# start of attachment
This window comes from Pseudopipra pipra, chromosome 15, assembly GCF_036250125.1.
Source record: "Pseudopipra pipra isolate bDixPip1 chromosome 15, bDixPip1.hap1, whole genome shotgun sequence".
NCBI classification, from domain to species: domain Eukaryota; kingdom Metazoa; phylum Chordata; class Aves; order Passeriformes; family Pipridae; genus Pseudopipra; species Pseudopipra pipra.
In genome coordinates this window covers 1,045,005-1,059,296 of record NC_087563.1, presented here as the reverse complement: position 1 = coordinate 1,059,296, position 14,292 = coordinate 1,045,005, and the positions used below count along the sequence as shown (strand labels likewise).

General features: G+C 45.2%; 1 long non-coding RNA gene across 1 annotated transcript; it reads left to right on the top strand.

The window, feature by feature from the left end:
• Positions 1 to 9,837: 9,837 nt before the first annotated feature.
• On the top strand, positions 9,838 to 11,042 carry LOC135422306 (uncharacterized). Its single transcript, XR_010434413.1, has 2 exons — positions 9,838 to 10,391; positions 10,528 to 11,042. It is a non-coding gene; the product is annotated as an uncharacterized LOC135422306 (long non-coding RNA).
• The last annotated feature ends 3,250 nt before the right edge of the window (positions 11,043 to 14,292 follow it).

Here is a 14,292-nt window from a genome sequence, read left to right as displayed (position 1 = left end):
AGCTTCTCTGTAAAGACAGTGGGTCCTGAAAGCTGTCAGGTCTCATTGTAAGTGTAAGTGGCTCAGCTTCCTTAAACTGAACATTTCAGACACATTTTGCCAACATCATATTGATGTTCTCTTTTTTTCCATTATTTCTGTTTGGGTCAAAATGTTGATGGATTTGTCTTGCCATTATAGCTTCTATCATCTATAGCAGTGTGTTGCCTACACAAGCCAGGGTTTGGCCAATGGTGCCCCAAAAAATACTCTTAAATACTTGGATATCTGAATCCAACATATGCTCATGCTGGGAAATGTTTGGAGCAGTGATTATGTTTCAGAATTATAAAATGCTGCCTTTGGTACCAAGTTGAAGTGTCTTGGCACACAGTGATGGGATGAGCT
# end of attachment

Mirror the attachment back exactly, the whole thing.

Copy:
This window comes from Pseudopipra pipra, chromosome 15, assembly GCF_036250125.1.
Source record: "Pseudopipra pipra isolate bDixPip1 chromosome 15, bDixPip1.hap1, whole genome shotgun sequence".
NCBI classification, from domain to species: domain Eukaryota; kingdom Metazoa; phylum Chordata; class Aves; order Passeriformes; family Pipridae; genus Pseudopipra; species Pseudopipra pipra.
In genome coordinates this window covers 1,045,005-1,059,296 of record NC_087563.1, presented here as the reverse complement: position 1 = coordinate 1,059,296, position 14,292 = coordinate 1,045,005, and the positions used below count along the sequence as shown (strand labels likewise).

General features: G+C 45.2%; 1 long non-coding RNA gene across 1 annotated transcript; it reads left to right on the top strand.

The window, feature by feature from the left end:
• Positions 1 to 9,837: 9,837 nt before the first annotated feature.
• On the top strand, positions 9,838 to 11,042 carry LOC135422306 (uncharacterized). Its single transcript, XR_010434413.1, has 2 exons — positions 9,838 to 10,391; positions 10,528 to 11,042. It is a non-coding gene; the product is annotated as an uncharacterized LOC135422306 (long non-coding RNA).
• The last annotated feature ends 3,250 nt before the right edge of the window (positions 11,043 to 14,292 follow it).

Here is a 14,292-nt window from a genome sequence, read left to right as displayed (position 1 = left end):
AGCTTCTCTGTAAAGACAGTGGGTCCTGAAAGCTGTCAGGTCTCATTGTAAGTGTAAGTGGCTCAGCTTCCTTAAACTGAACATTTCAGACACATTTTGCCAACATCATATTGATGTTCTCTTTTTTTCCATTATTTCTGTTTGGGTCAAAATGTTGATGGATTTGTCTTGCCATTATAGCTTCTATCATCTATAGCAGTGTGTTGCCTACACAAGCCAGGGTTTGGCCAATGGTGCCCCAAAAAATACTCTTAAATACTTGGATATCTGAATCCAACATATGCTCATGCTGGGAAATGTTTGGAGCAGTGATTATGTTTCAGAATTATAAAATGCTGCCTTTGGTACCAAGTTGAAGTGTCTTGGCACACAGTGATGGGATGAGCT